Frum dating blog
I found them to be a little silly, maybe too western?As I read them I was reminded of a book I was given when I was in a promising relationship called The Hard Questions: 100 Questions to Ask Before You Say “I Do.” by Susan Piver. I found that it spoke to me almost perfectly as she voiced the different concerns she personally had that brought her to discuss very real, often difficult, questions with the man she loves before she felt ready to marry him.” How much do we contribute to it monthly or annually? What kind of community do we envision ourselves in? The 36 questions used in Aron’s study are split into three sets with each set being more intense than the last. Most intense: Share with your partner an embarrassing moment in your life.Who makes those contributions, and in what proportion? Here are examples of one question per set, in order: Preliminary: Before making a telephone call, do you ever rehearse what you are going to say? Of course if you don’t like how something’s done, you’ve got to do it yourself.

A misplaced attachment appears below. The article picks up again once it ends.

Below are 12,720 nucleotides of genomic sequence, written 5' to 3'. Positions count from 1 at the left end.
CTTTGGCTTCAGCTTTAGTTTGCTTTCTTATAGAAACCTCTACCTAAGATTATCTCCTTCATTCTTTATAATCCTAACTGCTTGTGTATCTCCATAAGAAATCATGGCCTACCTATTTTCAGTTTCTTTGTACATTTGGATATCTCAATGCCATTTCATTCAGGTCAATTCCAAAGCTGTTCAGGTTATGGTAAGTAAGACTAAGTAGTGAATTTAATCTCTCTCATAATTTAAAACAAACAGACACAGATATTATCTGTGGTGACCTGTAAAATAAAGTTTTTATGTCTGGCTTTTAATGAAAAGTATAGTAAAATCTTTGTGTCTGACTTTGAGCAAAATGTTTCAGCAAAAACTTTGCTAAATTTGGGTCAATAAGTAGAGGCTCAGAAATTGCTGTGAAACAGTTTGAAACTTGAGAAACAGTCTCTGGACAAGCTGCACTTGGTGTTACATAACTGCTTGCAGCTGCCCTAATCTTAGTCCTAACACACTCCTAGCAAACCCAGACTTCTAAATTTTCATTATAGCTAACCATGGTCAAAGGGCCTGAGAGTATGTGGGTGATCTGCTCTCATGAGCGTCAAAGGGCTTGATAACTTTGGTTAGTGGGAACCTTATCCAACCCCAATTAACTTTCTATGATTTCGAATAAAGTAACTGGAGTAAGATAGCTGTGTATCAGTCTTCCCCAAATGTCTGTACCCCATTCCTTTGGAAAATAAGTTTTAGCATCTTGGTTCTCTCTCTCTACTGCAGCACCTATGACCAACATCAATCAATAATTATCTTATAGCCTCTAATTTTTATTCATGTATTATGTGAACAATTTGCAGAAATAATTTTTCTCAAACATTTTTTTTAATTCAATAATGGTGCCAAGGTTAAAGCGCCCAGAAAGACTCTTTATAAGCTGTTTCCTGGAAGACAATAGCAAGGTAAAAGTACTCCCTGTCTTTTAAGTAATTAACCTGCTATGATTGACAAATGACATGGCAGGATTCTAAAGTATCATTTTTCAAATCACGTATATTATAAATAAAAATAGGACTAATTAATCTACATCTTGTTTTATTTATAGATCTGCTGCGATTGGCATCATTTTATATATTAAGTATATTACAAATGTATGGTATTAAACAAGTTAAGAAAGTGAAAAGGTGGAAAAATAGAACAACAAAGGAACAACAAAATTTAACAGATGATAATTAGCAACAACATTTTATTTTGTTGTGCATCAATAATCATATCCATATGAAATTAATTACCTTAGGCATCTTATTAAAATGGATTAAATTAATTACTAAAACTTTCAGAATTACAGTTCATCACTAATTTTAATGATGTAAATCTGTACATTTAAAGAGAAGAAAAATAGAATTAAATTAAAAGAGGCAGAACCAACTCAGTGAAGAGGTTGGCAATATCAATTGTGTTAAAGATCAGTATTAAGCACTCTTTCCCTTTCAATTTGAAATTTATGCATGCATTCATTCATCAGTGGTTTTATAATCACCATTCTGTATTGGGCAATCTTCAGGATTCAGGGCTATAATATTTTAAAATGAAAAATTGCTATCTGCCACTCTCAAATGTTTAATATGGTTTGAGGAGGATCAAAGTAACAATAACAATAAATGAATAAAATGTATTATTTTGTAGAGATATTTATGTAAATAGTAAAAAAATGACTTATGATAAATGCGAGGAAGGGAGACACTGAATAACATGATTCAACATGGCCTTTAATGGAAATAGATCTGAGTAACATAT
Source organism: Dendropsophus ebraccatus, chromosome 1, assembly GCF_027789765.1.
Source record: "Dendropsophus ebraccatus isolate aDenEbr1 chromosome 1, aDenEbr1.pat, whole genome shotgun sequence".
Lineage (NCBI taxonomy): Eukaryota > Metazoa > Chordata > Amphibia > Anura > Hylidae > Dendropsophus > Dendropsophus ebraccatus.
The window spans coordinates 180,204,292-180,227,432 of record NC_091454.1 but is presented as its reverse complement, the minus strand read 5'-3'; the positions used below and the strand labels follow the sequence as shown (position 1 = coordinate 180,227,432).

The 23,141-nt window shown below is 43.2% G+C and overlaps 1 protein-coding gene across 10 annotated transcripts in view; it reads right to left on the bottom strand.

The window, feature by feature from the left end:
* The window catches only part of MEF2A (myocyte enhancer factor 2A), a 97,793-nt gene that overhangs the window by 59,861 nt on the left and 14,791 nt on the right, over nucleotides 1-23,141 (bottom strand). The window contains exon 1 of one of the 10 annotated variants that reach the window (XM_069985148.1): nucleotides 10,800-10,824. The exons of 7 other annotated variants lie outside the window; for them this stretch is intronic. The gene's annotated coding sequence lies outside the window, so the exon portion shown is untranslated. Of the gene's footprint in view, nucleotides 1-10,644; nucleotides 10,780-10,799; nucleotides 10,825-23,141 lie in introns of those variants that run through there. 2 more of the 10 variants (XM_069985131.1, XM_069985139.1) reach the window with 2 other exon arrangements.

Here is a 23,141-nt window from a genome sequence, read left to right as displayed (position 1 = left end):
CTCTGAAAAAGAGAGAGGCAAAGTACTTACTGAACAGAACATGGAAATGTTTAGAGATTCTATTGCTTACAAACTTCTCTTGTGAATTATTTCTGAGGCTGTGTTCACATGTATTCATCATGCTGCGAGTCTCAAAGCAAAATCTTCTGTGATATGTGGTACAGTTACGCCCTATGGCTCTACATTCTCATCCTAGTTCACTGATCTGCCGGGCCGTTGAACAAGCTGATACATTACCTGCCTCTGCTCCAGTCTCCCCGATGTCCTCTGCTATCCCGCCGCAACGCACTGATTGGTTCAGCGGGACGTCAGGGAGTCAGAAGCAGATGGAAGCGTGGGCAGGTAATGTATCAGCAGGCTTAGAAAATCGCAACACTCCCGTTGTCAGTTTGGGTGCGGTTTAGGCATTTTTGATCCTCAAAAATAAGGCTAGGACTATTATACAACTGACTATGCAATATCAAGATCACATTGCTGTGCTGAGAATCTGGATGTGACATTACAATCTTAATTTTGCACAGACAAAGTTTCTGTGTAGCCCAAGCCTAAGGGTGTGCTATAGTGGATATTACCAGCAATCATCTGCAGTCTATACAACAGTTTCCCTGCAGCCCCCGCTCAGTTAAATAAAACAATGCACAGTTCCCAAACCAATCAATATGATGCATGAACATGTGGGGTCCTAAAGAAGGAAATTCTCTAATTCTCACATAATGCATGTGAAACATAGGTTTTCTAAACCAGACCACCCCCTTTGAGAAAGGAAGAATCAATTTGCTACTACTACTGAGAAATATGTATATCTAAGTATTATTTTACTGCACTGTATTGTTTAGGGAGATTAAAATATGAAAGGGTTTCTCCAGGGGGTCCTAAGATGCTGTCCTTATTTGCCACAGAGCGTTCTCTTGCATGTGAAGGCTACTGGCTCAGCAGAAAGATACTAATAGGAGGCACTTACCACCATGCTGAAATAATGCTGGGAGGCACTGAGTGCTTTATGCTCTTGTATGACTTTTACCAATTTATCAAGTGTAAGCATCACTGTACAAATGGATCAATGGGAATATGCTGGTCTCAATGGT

Name a geographical location.” might sound too difficult to answer but, in fact, it’s a snapshot of the status quo and that’s, I think, legit (if nerve wracking in itself).That’s all great because I truly believe that a major issue in dating is the objectification of the other – forgetting that they are, in fact, completely human, just as you are.And so any attempt to help us remember that, no matter if we decided to go on another date with them or not, is welcome in my books. When I started reading through the questions, I didn’t like them.The problem is that when I then went back to the 36 questions again, and even while having in mind that they truly are for a very preliminary point of the relationship, I still don’t like them..I still find them somewhat juvenile and simplistic.
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And so here are my 36 questions with a definite Jewish twist.